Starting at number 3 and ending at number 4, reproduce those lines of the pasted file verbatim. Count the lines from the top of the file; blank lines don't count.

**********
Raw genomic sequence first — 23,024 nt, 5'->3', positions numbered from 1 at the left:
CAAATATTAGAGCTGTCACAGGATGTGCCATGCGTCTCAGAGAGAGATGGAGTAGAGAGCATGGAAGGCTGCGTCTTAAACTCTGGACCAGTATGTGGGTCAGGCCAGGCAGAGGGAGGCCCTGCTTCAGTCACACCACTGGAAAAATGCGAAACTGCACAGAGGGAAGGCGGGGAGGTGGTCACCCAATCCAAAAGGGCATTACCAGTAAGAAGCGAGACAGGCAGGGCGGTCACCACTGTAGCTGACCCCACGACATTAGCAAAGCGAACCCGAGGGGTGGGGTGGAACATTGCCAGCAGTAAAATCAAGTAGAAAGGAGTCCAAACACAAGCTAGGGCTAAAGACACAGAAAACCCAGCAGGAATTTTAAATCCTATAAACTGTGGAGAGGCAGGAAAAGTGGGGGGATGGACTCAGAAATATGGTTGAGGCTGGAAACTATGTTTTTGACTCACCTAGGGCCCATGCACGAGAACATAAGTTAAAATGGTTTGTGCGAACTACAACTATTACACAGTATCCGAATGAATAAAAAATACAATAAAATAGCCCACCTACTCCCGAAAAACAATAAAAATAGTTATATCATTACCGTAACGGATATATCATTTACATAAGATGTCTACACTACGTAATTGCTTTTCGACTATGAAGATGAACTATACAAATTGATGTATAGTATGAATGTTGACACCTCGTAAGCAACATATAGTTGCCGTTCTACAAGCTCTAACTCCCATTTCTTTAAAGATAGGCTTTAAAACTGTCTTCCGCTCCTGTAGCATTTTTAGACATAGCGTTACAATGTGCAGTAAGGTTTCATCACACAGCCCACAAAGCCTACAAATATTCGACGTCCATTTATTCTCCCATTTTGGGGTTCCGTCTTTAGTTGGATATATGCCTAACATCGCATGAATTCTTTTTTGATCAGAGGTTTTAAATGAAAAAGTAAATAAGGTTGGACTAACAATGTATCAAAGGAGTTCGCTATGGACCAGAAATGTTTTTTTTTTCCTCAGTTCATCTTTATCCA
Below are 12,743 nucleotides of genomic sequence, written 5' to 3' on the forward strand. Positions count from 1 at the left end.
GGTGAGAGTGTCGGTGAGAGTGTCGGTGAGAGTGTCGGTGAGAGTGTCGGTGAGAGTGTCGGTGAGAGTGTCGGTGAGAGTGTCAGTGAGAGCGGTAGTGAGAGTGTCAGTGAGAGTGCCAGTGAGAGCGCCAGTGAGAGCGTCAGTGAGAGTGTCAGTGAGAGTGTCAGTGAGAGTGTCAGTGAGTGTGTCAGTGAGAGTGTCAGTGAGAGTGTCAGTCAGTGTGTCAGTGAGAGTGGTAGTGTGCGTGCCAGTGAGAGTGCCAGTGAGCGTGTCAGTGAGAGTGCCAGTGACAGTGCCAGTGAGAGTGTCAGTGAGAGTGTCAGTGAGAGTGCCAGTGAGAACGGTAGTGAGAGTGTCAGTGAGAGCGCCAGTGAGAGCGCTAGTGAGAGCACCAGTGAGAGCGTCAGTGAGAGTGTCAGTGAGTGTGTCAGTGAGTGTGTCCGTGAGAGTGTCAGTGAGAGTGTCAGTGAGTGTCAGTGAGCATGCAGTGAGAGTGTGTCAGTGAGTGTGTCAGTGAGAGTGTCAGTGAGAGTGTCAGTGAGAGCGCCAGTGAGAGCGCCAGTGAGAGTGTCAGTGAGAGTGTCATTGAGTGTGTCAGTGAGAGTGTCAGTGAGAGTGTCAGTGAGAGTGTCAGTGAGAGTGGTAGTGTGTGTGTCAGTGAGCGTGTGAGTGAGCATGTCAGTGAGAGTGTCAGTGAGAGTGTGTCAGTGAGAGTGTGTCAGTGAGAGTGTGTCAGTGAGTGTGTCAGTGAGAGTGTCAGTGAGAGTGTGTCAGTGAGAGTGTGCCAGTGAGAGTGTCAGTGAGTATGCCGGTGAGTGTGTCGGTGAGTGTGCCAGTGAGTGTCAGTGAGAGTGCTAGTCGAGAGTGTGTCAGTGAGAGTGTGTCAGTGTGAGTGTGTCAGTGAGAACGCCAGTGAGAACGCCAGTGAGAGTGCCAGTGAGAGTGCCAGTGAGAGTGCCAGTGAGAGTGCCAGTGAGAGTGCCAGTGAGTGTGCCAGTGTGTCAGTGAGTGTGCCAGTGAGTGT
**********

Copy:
Below are 12,743 nucleotides of genomic sequence, written 5' to 3' on the forward strand. Positions count from 1 at the left end.
GGTGAGAGTGTCGGTGAGAGTGTCGGTGAGAGTGTCGGTGAGAGTGTCGGTGAGAGTGTCGGTGAGAGTGTCGGTGAGAGTGTCAGTGAGAGCGGTAGTGAGAGTGTCAGTGAGAGTGCCAGTGAGAGCGCCAGTGAGAGCGTCAGTGAGAGTGTCAGTGAGAGTGTCAGTGAGAGTGTCAGTGAGTGTGTCAGTGAGAGTGTCAGTGAGAGTGTCAGTCAGTGTGTCAGTGAGAGTGGTAGTGTGCGTGCCAGTGAGAGTGCCAGTGAGCGTGTCAGTGAGAGTGCCAGTGACAGTGCCAGTGAGAGTGTCAGTGAGAGTGTCAGTGAGAGTGCCAGTGAGAACGGTAGTGAGAGTGTCAGTGAGAGCGCCAGTGAGAGCGCTAGTGAGAGCACCAGTGAGAGCGTCAGTGAGAGTGTCAGTGAGTGTGTCAGTGAGTGTGTCCGTGAGAGTGTCAGTGAGAGTGTCAGTGAGTGTCAGTGAGCATGCAGTGAGAGTGTGTCAGTGAGTGTGTCAGTGAGAGTGTCAGTGAGAGTGTCAGTGAGAGCGCCAGTGAGAGCGCCAGTGAGAGTGTCAGTGAGAGTGTCATTGAGTGTGTCAGTGAGAGTGTCAGTGAGAGTGTCAGTGAGAGTGTCAGTGAGAGTGGTAGTGTGTGTGTCAGTGAGCGTGTGAGTGAGCATGTCAGTGAGAGTGTCAGTGAGAGTGTGTCAGTGAGAGTGTGTCAGTGAGAGTGTGTCAGTGAGTGTGTCAGTGAGAGTGTCAGTGAGAGTGTGTCAGTGAGAGTGTGCCAGTGAGAGTGTCAGTGAGTATGCCGGTGAGTGTGTCGGTGAGTGTGCCAGTGAGTGTCAGTGAGAGTGCTAGTCGAGAGTGTGTCAGTGAGAGTGTGTCAGTGTGAGTGTGTCAGTGAGAACGCCAGTGAGAACGCCAGTGAGAGTGCCAGTGAGAGTGCCAGTGAGAGTGCCAGTGAGAGTGCCAGTGAGAGTGCCAGTGAGTGTGCCAGTGTGTCAGTGAGTGTGCCAGTGAGTGT